Don Vaughn has been a Red Apron WINGS volunteer at West Cancer Center’s Midtown location for over seven years. In early November, he was presented with the first place gold medal for the President’s Volunteer Service Award – having completed over 2,000 service hours in 2016 alone. He arrives to West Cancer Center every morning at 6:45 am to get the first pot of coffee brewing before patients arrive at 7:00 am and he doesn’t leave until 4:30 pm, once the day’s work is finished.
Don’s personal experience with cancer – as both a caregiver and skin cancer patient– has provided him with the ability to relate to patients on a much deeper level, from diagnosis to treatments – he’s been through it all. Don and his twin brother first took on the role of caregiver after their mother was diagnosed with Lung Cancer and passed away four months later at the age of 87. Shortly after, their father was diagnosed and lost his battle with Stomach Cancer. Despite his experience with caregiving, nothing prepared him for the road ahead as his best friend – and roommate – fought for his life.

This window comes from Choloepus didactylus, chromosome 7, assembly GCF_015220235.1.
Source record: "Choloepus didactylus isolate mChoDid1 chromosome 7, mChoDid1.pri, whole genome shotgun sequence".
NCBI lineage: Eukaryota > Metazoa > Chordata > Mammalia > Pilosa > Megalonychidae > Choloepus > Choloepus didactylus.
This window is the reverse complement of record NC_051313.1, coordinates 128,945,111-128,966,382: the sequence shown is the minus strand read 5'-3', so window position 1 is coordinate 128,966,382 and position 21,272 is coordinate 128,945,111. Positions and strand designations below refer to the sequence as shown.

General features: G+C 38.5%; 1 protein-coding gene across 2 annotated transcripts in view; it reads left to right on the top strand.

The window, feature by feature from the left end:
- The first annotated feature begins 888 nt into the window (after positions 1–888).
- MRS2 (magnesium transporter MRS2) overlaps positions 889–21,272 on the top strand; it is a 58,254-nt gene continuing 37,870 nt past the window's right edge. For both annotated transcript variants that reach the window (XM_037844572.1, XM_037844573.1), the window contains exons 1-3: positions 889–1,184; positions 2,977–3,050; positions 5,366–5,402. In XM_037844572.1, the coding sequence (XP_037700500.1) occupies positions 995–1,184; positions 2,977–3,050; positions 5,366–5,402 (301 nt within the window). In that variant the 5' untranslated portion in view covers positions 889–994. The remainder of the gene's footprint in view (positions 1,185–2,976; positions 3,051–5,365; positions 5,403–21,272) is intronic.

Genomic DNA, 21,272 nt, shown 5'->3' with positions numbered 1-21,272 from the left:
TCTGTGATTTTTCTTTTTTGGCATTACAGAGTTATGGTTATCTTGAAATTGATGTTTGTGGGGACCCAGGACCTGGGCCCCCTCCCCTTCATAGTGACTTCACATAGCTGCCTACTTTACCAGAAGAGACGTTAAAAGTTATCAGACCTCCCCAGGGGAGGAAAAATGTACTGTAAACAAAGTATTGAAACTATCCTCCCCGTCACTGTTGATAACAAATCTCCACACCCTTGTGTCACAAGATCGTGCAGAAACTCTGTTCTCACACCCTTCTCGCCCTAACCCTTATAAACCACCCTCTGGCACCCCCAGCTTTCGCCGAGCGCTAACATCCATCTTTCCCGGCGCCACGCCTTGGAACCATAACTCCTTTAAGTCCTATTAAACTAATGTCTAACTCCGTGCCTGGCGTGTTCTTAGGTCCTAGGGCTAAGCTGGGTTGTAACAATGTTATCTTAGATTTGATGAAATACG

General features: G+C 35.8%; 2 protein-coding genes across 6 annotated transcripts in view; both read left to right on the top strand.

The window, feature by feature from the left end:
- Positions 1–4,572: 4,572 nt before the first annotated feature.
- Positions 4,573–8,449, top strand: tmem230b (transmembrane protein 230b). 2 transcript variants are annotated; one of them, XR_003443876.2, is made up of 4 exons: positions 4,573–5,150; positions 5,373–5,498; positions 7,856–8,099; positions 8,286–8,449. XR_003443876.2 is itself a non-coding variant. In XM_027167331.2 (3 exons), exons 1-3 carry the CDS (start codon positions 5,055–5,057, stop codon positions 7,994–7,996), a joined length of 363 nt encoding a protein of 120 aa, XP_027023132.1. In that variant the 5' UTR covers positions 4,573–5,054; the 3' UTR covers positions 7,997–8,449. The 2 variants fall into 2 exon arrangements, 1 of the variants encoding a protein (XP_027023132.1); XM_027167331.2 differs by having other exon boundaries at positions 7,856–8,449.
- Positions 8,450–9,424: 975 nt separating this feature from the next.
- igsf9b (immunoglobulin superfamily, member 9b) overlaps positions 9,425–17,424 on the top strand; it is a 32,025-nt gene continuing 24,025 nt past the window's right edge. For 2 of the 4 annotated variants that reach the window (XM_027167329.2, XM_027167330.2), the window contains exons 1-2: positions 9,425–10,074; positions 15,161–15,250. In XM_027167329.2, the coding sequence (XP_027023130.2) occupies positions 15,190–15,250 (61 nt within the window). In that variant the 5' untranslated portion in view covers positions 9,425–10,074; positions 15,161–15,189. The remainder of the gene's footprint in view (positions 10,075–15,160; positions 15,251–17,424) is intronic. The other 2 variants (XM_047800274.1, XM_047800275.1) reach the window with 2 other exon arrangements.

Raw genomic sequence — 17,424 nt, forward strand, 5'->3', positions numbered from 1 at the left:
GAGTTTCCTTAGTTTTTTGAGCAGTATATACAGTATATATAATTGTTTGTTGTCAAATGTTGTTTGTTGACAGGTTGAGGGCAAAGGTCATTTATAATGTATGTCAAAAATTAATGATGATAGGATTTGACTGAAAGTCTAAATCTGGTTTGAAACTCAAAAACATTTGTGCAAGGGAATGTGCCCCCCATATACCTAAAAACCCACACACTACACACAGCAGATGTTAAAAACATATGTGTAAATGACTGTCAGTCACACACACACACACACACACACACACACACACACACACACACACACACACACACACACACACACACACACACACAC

One night at dinner, Don’s friend asked him to feel an abnormal lump on his neck – a lump which was later discovered to be Lymphatic Cancer. Don took care of his friend through chemotherapy, surgery to remove his PCS muscle in his neck, several rounds of painful radiation, and surgery to remove six of his teeth. After nine years of being in remission, the cancer came back – this time, as Stage 4 Esophageal Cancer, requiring placement of a feeding tube. Don completed training to learn how to irrigate, dress the site, and everything that needed to be done for the feeding tube. After six months of Don providing around-the-clock care, his friend’s doctor recommended he get help from hospice. His friend passed away less than a month later – leaving Don time to dedicate his time to volunteering again.
“I wouldn’t be here as many hours a day, five days a week, if I didn’t enjoy it. This is my purpose in life and it is – and has been – the most rewarding, exciting, incredibly beautiful gift that God could ever have given me. My goal is to make coming to infusion as pleasant as possible. The most rewarding thing I’ve experienced is when patients here for their check-ups come into infusion just to give me a hug on their way out the door. A hug is a paycheck for me – actually, it’s more than a paycheck for me.”